Project description of 2 Houses in Tokyo, Japan by cheungvogl:
Looking out, seeing people come and go while trees are standing still, witnessing the change of scenery season after season. Street poles spanning across the narrowest allies, providing mysterious connections between houses. Window view becomes an extension to the outside world. It measures time quietly.
The two houses, standing side by side, related and yet separated. Its outline traces back years of history within the context. Simple detailing, rough concrete and aged timber are elements that tie the two houses together. Within them, store calmness.
Inside the house, the connection to the outside is reduced down to two linear courtyards. Framing ‘the tree’ standing on a sheet of white gravel, absence from the city’s influence, quietly documenting time. Contrary to the ground floor, the pitched roof is a small space enclosing the stair leading to an undefined open room – the roof itself. Three meter above ground, the city skyline seems almost tangible. Looking back, ‘the tree’ – is standing still.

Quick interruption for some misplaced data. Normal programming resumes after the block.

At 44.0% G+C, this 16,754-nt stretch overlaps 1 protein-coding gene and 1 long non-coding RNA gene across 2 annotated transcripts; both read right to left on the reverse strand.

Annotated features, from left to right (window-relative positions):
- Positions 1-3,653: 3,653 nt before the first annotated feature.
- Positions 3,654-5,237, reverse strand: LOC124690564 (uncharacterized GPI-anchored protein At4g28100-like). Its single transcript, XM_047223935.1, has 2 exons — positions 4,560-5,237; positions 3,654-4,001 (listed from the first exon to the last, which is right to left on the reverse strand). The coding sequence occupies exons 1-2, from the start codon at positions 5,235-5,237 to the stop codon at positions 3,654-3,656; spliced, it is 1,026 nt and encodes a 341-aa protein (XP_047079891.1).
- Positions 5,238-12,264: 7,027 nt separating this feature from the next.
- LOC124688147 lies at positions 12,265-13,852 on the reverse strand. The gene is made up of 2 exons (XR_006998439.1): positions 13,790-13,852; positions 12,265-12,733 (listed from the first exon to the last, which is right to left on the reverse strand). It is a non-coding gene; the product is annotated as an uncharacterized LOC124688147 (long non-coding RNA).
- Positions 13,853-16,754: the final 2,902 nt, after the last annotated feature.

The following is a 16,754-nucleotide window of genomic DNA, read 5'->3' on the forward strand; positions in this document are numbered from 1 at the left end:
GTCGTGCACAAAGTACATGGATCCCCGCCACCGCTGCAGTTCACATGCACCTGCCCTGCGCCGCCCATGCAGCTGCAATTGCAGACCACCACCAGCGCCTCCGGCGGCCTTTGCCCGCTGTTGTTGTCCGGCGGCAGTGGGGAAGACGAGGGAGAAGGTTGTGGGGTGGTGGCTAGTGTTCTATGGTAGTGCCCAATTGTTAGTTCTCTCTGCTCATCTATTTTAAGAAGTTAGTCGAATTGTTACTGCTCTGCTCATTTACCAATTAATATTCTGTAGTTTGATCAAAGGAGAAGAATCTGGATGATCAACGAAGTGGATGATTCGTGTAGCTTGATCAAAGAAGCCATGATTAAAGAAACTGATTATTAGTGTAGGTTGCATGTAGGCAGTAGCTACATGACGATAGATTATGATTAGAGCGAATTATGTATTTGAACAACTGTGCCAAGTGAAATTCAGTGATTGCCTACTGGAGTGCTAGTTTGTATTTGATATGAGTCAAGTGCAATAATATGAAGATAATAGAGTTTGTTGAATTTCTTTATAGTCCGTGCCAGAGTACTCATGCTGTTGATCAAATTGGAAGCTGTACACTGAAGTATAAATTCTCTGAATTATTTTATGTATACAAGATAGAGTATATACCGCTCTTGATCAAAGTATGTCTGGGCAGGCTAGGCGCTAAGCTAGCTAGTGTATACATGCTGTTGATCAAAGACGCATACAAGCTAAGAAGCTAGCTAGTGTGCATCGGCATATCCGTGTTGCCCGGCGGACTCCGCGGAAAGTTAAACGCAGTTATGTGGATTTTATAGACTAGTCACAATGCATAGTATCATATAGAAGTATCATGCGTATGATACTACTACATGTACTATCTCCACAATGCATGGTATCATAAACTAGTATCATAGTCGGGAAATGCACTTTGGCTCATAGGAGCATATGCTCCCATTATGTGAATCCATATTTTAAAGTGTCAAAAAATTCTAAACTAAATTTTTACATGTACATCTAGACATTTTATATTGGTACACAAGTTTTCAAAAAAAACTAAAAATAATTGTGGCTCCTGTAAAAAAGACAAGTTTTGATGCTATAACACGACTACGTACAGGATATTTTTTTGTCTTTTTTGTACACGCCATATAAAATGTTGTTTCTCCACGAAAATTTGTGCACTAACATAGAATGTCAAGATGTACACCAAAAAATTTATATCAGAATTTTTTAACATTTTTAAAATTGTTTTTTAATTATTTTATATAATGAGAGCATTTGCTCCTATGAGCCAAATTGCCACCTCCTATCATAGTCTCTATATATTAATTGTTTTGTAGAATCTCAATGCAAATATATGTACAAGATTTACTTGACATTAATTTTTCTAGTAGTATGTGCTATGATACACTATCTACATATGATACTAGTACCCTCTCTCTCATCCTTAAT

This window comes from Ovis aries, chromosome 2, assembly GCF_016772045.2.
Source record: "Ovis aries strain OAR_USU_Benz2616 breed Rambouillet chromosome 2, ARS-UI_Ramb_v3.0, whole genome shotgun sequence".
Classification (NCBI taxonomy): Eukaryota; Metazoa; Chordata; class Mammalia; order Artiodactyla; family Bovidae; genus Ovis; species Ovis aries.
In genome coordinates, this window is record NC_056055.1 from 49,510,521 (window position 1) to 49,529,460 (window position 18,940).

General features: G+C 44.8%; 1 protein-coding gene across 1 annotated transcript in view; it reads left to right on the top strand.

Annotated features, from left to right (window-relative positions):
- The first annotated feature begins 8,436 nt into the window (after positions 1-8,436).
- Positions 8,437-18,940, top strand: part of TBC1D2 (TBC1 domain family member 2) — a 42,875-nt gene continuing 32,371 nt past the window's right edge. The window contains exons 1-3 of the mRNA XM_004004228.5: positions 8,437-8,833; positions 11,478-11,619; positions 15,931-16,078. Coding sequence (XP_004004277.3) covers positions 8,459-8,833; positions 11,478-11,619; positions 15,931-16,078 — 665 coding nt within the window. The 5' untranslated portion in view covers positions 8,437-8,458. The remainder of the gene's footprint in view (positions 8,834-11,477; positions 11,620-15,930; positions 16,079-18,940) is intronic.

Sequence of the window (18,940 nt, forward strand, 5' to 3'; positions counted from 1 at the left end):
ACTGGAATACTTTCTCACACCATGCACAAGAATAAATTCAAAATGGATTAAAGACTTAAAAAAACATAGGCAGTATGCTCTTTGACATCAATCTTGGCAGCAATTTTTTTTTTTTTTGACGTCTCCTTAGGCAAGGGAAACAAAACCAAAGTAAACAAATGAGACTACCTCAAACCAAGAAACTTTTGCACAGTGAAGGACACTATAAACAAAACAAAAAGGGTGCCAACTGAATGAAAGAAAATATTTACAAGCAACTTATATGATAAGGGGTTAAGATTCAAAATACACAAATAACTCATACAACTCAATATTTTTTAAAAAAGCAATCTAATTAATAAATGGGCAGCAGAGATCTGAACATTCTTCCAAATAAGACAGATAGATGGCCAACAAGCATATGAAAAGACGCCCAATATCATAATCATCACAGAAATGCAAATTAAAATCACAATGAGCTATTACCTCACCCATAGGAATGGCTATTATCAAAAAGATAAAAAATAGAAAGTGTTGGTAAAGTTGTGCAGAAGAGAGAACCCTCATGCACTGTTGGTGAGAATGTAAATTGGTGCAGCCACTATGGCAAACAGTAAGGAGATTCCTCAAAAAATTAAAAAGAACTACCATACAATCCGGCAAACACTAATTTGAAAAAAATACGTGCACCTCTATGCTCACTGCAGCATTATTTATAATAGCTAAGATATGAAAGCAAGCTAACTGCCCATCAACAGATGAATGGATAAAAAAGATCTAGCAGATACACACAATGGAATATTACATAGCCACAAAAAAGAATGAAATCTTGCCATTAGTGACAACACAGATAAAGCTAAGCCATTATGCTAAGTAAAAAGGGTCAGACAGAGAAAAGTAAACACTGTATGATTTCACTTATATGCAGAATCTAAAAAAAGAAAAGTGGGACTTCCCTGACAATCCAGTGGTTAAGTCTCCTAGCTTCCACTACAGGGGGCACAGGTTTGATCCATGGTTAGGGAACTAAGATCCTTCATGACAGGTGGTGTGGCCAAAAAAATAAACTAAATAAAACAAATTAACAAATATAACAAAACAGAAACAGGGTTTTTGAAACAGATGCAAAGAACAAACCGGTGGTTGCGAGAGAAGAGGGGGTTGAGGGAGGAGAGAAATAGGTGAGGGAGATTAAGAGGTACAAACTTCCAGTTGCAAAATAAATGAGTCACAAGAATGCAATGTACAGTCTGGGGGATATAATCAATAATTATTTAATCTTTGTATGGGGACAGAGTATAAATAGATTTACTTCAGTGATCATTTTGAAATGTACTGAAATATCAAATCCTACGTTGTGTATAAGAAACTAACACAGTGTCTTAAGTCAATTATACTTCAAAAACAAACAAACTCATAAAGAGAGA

2 houses in Tokyo is a private development that consists of 2 almost identical houses, occupying 2 identical plots. House 2a is to be occupied by the client, a Japanese-German couple, based in Tokyo. House 2b is for sale. The client’s requirements are clear.
Calm, but not sterile.
Humble, and yet unexpected.
Economical, nothing extravagant.
Open space with flexible floor plans and a space to contemplate.
By the choice of materials like fair-face in-situ and pre-cast concrete, industrial finished flooring and local construction techniques with simple details, the project stays under budget. This opens up opportunities to custom design furniture pieces as prototypes for House 2a, such as the kitchen unit, the dining table, the courtyard bench and the floor-sitting-couch.
Private commission, 2009 – ongoing
Cheungvogl is a young international architectural practice founded in 2008. The design studio is based in Hong Kong and led by Chinese-Canadian architect Judy Cheung and German architect Christoph Vogl.